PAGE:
The success of a business doesn’t just depend on the people who will assume key positions in the future. It’s also how your organization plans to ease them into these positions eventually. Unfortunately, some believe that executives will do an excellent job once promoted to a higher position because they did well in their previous roles. This isn’t the case, as 60% of executives (1) fail in the first 18 months after being promoted or hired. There are various reasons for this—one of them being the lack of a solid succession plan. To ensure the success of your new executives, you must convince stakeholders of the need for a succession plan; this article shares how to integrate it as part of your employee training process.
Succession planning identifies and develops potential future leaders within a company to ensure business continuity. It is essential in the event of an unexpected departure of a key employee or a planned retirement. Succession planning allows for proper employee training to be put in place to prepare individuals for future leadership positions, resulting in higher employee retention.
Presenting your succession plan during the onboarding process is ideal. By having transparent upward mobility in the organization, new hires have a clearer idea of how to climb the corporate ladder, thus allowing them to set reasonable expectations and stay in the company longer. Finally, succession planning is beneficial even during layoffs. Companies can retain institutional knowledge and use it to train new employees. The plan enables them to run operations smoothly despite the change in leadership.
You can divide succession planning into three phases:
To help you better understand how to proceed with each phase, below are steps you must take.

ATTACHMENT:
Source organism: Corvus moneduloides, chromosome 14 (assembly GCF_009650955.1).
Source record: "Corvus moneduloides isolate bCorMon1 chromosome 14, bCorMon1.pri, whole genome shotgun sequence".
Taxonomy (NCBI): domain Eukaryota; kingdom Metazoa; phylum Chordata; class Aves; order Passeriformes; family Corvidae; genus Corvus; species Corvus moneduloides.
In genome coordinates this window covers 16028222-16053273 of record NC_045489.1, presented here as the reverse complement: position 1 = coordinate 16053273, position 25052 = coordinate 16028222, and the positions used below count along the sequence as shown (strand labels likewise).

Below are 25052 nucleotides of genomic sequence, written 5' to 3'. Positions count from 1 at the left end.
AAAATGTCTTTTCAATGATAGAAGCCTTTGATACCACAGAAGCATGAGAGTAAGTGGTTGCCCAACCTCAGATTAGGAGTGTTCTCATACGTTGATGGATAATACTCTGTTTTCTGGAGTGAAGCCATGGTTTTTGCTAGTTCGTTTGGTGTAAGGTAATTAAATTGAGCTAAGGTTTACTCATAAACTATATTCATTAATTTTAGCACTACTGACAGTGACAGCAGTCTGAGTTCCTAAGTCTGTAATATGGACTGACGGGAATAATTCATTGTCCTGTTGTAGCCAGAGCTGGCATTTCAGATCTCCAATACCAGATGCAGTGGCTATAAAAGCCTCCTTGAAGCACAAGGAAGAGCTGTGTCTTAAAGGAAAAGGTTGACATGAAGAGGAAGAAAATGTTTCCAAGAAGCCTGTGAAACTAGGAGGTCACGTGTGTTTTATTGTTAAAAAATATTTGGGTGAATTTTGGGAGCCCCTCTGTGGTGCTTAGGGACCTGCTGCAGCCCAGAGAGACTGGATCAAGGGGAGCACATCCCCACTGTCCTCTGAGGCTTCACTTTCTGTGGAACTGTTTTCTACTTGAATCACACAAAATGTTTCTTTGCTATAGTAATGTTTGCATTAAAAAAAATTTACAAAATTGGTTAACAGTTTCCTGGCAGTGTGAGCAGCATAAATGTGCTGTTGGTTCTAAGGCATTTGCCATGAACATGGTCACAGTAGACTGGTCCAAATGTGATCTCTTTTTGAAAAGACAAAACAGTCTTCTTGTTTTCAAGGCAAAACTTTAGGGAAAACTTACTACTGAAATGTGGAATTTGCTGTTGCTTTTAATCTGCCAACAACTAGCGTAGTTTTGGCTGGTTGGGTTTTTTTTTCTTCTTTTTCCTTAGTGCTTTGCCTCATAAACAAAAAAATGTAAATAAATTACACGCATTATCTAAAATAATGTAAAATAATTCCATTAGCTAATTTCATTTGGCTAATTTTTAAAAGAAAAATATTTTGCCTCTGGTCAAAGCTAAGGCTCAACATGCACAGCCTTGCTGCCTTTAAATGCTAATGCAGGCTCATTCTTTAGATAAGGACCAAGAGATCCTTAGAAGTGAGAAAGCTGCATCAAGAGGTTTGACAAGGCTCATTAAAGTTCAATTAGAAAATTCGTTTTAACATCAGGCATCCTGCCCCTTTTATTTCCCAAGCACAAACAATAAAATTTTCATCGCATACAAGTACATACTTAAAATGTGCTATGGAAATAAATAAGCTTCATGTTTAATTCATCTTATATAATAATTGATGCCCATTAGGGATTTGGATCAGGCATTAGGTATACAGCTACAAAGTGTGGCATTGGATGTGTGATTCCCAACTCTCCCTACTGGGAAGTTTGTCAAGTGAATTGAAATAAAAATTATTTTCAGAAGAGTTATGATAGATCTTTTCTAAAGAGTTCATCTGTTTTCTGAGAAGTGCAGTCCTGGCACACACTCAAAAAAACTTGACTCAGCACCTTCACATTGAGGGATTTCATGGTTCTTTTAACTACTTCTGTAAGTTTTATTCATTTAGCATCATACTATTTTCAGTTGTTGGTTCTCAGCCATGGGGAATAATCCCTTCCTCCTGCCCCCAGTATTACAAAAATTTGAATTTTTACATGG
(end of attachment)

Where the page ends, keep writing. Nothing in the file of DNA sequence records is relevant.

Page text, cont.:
First, you must identify significant business challenges for the next five years at most. The challenges depend on your organization’s business and industry. But some of the more common ones include client dependence, money management, fatigue, founder dependence, and balancing quality and growth.
Next, determine critical positions needed to support business continuity. This involves evaluating the urgency of succession, impact on business operations, unique skills or knowledge base, internal bench strength, and availability of external candidates. Finally, list the competencies, skills, institutional knowledge, and other critical success factors that people who assume critical positions possess. Additional tasks involve evaluating leadership skills, emotional intelligence, and industry-specific expertise.
Former CEO of McCormick and Co., Robert Lawless, used the steps above to develop a transparent five-year succession plan (2). Part of the plan was to identify strategies the organization must do for all senior executives qualified to become CEO. Ultimately, Alan Wilson’s understanding of company issues and how to resolve them showed he was the right person for the job.
Once you’ve adequately assessed the data needed for setting up your succession plan, it’s time to identify high-potential employees that are right for the positions. First, executives must understand that their roles aren’t limited to their responsibilities. They must also ensure the company will be in better hands even when they’re gone.
"I see my role as CEO to prepare as many people as I can to be CEO, and that’s what I’m doing," says CEO of Apple, Tim Cook (3). "And then, the board makes a decision at that point in time." Knowing that they’ll soon have to pass the role to someone else is, arguably, the most important fact executives in an organization with a robust succession plan must know.